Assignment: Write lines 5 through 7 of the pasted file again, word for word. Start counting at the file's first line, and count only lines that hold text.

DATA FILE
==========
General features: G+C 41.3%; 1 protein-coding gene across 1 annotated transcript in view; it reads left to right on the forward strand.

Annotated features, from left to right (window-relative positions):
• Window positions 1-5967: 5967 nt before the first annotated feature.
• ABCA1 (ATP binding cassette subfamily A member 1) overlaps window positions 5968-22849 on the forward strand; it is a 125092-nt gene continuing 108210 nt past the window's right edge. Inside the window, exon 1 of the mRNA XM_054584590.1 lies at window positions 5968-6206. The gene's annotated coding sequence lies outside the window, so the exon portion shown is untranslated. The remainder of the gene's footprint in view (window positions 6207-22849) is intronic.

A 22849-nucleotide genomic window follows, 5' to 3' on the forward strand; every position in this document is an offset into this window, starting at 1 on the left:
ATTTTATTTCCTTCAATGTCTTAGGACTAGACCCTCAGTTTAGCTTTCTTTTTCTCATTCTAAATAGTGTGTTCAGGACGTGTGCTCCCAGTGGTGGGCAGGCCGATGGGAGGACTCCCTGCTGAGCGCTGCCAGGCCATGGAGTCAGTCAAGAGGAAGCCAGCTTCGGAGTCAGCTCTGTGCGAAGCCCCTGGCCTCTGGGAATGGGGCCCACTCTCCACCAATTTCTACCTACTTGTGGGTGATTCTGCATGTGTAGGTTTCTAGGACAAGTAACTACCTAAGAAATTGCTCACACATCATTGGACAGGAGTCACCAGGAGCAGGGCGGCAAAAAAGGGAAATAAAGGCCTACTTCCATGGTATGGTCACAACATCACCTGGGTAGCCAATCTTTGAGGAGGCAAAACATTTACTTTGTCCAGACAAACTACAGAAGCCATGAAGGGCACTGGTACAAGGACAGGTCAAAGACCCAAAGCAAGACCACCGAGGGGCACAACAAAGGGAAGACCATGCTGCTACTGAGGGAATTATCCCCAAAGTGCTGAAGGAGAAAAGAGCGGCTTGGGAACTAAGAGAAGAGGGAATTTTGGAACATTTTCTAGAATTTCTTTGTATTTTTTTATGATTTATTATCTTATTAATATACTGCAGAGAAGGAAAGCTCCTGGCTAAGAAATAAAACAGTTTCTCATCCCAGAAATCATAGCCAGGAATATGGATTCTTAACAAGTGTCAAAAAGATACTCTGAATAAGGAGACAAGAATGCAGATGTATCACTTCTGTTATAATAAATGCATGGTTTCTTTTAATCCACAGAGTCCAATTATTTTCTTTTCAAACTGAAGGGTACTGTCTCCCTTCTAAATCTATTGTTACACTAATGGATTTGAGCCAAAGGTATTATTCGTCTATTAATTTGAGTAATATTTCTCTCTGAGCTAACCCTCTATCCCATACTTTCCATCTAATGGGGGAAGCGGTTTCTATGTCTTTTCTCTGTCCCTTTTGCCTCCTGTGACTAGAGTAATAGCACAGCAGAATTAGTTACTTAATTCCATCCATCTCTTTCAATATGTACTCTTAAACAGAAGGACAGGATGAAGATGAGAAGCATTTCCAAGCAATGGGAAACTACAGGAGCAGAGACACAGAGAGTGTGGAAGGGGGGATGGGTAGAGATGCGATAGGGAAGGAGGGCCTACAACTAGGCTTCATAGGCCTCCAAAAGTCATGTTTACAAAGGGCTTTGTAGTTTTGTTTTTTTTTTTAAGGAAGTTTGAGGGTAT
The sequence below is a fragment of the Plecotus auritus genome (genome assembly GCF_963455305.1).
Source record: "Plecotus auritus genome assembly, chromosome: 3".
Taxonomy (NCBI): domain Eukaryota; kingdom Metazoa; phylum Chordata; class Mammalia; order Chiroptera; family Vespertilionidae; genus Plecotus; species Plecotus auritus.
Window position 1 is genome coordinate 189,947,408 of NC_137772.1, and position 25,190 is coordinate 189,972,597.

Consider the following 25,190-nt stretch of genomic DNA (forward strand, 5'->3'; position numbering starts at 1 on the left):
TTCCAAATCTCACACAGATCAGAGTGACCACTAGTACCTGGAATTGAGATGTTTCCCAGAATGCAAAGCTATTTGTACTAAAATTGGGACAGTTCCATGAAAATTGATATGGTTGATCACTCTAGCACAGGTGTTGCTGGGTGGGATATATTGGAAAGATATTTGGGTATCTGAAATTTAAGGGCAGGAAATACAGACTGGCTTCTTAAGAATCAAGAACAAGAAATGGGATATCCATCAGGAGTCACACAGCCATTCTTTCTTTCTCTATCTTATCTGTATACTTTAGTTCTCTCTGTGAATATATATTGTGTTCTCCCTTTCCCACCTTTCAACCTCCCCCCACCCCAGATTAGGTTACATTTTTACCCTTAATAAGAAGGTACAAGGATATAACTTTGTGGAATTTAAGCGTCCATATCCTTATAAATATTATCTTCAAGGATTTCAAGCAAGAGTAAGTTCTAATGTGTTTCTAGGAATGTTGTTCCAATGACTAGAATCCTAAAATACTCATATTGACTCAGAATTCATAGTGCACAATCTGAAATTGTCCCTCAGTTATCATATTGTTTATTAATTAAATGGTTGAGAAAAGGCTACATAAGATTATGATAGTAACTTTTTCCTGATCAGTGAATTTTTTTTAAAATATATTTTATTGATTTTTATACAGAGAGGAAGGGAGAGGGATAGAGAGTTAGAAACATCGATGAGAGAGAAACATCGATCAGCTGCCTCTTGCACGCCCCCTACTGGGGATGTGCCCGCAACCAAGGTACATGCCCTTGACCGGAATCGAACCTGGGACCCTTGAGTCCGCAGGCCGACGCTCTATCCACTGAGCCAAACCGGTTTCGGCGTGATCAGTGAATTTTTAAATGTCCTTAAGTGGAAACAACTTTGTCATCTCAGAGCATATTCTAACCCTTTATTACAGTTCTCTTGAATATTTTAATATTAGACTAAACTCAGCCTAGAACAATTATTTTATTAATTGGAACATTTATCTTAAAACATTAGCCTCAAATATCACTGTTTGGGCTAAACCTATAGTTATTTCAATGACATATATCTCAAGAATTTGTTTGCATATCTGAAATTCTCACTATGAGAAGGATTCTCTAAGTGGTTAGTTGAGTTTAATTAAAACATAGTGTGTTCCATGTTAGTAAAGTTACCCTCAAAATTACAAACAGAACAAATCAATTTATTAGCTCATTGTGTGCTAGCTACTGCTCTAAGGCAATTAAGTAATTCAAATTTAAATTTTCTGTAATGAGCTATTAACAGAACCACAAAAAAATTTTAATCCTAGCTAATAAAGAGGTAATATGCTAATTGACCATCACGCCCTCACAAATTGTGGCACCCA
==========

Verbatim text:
A 22849-nucleotide genomic window follows, 5' to 3' on the forward strand; every position in this document is an offset into this window, starting at 1 on the left:
ATTTTATTTCCTTCAATGTCTTAGGACTAGACCCTCAGTTTAGCTTTCTTTTTCTCATTCTAAATAGTGTGTTCAGGACGTGTGCTCCCAGTGGTGGGCAGGCCGATGGGAGGACTCCCTGCTGAGCGCTGCCAGGCCATGGAGTCAGTCAAGAGGAAGCCAGCTTCGGAGTCAGCTCTGTGCGAAGCCCCTGGCCTCTGGGAATGGGGCCCACTCTCCACCAATTTCTACCTACTTGTGGGTGATTCTGCATGTGTAGGTTTCTAGGACAAGTAACTACCTAAGAAATTGCTCACACATCATTGGACAGGAGTCACCAGGAGCAGGGCGGCAAAAAAGGGAAATAAAGGCCTACTTCCATGGTATGGTCACAACATCACCTGGGTAGCCAATCTTTGAGGAGGCAAAACATTTACTTTGTCCAGACAAACTACAGAAGCCATGAAGGGCACTGGTACAAGGACAGGTCAAAGACCCAAAGCAAGACCACCGAGGGGCACAACAAAGGGAAGACCATGCTGCTACTGAGGGAATTATCCCCAAAGTGCTGAAGGAGAAAAGAGCGGCTTGGGAACTAAGAGAAGAGGGAATTTTGGAACATTTTCTAGAATTTCTTTGTATTTTTTTATGATTTATTATCTTATTAATATACTGCAGAGAAGGAAAGCTCCTGGCTAAGAAATAAAACAGTTTCTCATCCCAGAAATCATAGCCAGGAATATGGATTCTTAACAAGTGTCAAAAAGATACTCTGAATAAGGAGACAAGAATGCAGATGTATCACTTCTGTTATAATAAATGCATGGTTTCTTTTAATCCACAGAGTCCAATTATTTTCTTTTCAAACTGAAGGGTACTGTCTCCCTTCTAAATCTATTGTTACACTAATGGATTTGAGCCAAAGGTATTATTCGTCTATTAATTTGAGTAATATTTCTCTCTGAGCTAACCCTCTATCCCATACTTTCCATCTAATGGGGGAAGCGGTTTCTATGTCTTTTCTCTGTCCCTTTTGCCTCCTGTGACTAGAGTAATAGCACAGCAGAATTAGTTACTTAATTCCATCCATCTCTTTCAATATGTACTCTTAAACAGAAGGACAGGATGAAGATGAGAAGCATTTCCAAGCAATGGGAAACTACAGGAGCAGAGACACAGAGAGTGTGGAAGGGGGGATGGGTAGAGATGCGATAGGGAAGGAGGGCCTACAACTAGGCTTCATAGGCCTCCAAAAGTCATGTTTACAAAGGGCTTTGTAGTTTTGTTTTTTTTTTTAAGGAAGTTTGAGGGTAT
The sequence below is a fragment of the Plecotus auritus genome (genome assembly GCF_963455305.1).